2. If these standards are used in assessing nature and effect of life imprisonment, one reaches the conclusion that no violation of Article 1.1. of the Basic Law is before the court...
[The court engaged in a lengthy discussion about the actual negative effects of very long prison terms and found that reputable experts come to very divergent conclusions.]
c) With such a factual background, the constitutional review must exercise restraint. It is true that the Federal Constitutional Court has the duty to protect the basic rights against [infringements] from the legislator. Therefore, the court is in its review not bound by the legal understanding of the legislator. However, if assessments and actual judgments by the legislator are of importance [for the constitutional review], then the court may, as a matter of principle, only overrule those which are possible to disproof. It seems worrisome, however, that, even in cases where serious interference with basic rights are under review, uncertainties in the evaluation of facts [are to be resolved] to the burden of the holder of the basic right. When the Federal Constitutional Court nevertheless denied to find a violation of the inviolability of the dignity of man as guaranteed by Article 1.1. of the Basic Law, [that decision] was mainly due to the following reasons:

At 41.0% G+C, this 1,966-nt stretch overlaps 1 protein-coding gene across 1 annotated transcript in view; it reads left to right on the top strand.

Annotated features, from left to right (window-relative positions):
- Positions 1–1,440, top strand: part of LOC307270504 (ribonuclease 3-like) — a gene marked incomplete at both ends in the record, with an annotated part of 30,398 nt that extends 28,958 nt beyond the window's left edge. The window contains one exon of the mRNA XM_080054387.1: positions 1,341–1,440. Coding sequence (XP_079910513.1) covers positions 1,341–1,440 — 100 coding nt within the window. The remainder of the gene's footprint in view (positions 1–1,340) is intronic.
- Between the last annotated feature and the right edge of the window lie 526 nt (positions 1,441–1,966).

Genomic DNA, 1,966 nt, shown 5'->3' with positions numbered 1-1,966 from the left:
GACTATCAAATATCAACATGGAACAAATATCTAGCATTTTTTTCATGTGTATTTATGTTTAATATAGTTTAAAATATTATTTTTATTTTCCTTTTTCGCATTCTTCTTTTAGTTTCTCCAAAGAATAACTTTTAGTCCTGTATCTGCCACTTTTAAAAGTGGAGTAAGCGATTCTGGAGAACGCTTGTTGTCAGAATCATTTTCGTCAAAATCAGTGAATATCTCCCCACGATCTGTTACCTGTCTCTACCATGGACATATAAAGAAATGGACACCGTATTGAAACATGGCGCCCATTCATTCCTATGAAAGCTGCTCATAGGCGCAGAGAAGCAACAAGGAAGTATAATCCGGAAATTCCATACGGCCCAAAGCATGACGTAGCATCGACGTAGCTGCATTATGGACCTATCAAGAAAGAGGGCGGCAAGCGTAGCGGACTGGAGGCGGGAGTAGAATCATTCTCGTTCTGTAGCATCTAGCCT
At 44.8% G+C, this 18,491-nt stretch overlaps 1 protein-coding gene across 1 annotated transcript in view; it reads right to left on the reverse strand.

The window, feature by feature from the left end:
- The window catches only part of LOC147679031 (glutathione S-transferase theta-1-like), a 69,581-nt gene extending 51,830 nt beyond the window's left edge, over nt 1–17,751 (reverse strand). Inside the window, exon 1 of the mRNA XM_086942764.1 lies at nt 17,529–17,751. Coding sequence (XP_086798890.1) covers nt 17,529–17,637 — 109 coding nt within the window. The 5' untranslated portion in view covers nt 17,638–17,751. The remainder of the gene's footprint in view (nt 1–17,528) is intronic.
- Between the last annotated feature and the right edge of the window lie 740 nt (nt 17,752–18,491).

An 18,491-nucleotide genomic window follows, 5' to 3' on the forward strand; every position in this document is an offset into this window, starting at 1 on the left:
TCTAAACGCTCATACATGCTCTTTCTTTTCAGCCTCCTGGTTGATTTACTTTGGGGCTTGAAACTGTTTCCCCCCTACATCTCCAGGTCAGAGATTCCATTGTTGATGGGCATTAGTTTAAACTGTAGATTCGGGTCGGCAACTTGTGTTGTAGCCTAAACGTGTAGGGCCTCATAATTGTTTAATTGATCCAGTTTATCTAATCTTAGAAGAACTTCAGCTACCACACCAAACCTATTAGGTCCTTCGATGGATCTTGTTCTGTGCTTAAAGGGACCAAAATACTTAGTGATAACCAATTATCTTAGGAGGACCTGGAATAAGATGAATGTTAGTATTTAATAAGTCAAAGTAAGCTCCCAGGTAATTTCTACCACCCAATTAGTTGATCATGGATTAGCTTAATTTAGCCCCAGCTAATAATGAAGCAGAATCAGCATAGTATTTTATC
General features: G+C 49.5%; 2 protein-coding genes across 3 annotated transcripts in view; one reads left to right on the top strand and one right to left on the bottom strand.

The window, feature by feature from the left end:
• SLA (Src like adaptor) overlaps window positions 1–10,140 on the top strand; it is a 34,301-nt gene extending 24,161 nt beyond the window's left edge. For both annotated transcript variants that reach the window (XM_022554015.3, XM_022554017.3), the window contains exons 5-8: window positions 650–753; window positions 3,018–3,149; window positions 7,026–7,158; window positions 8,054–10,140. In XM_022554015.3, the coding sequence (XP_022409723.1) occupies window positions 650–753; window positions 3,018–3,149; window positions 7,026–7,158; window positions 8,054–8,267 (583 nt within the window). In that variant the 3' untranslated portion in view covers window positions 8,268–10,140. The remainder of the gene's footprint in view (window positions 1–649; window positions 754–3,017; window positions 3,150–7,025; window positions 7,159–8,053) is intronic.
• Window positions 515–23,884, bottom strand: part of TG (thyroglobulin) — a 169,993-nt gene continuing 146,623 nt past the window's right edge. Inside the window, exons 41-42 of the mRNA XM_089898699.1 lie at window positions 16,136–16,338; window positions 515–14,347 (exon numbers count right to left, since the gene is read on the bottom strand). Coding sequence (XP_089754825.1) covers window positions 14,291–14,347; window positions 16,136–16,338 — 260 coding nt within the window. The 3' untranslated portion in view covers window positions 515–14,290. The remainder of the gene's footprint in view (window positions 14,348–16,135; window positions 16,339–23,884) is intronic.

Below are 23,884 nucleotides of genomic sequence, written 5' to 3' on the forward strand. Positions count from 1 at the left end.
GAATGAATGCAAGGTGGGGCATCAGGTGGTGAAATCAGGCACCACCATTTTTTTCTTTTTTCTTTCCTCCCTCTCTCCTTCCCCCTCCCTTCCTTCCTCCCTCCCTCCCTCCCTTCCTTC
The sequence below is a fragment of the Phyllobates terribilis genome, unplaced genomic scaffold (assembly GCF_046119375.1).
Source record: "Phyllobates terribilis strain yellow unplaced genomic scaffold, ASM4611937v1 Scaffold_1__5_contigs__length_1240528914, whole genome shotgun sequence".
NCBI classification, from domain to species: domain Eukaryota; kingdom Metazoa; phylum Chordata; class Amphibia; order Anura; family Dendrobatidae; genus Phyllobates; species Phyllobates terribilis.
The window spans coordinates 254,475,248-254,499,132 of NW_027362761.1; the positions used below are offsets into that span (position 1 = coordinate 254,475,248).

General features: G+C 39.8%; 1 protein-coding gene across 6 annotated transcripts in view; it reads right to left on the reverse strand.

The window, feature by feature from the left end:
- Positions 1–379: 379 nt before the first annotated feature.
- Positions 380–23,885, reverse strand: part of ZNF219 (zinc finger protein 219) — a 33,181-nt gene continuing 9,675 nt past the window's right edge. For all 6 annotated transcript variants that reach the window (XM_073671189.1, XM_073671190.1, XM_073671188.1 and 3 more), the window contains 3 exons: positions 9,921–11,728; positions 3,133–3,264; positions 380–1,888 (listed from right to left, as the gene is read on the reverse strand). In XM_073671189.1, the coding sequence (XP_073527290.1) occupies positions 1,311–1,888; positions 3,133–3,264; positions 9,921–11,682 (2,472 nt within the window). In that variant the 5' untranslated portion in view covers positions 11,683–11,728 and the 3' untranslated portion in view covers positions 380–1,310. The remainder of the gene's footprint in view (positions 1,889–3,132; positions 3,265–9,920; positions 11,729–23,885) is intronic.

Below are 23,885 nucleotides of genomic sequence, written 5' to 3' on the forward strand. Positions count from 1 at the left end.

aa) Lifetime imprisonment finds its constitutionally necessary complement in a sensible execution of treatment. Penal institutions are obliged, even in the cases of life imprisonment, to promote the rehabilitation of the inmates, to maintain their ability and willingness to function as human beings and to offset damaging consequences caused by the loss of freedom and thereby especially counter all deforming alterations of personality. These obligations for the execution of the penal sanctions are based on the Constitution, they can be derived from the inviolability of the dignity of man as guaranteed by Article 1.1. of the Basic Law. If these obligations are adequately complied with by the penal institutions, then [the penal institutions] substantially contribute to counter, for instance, the threat of changing personalities of inmates.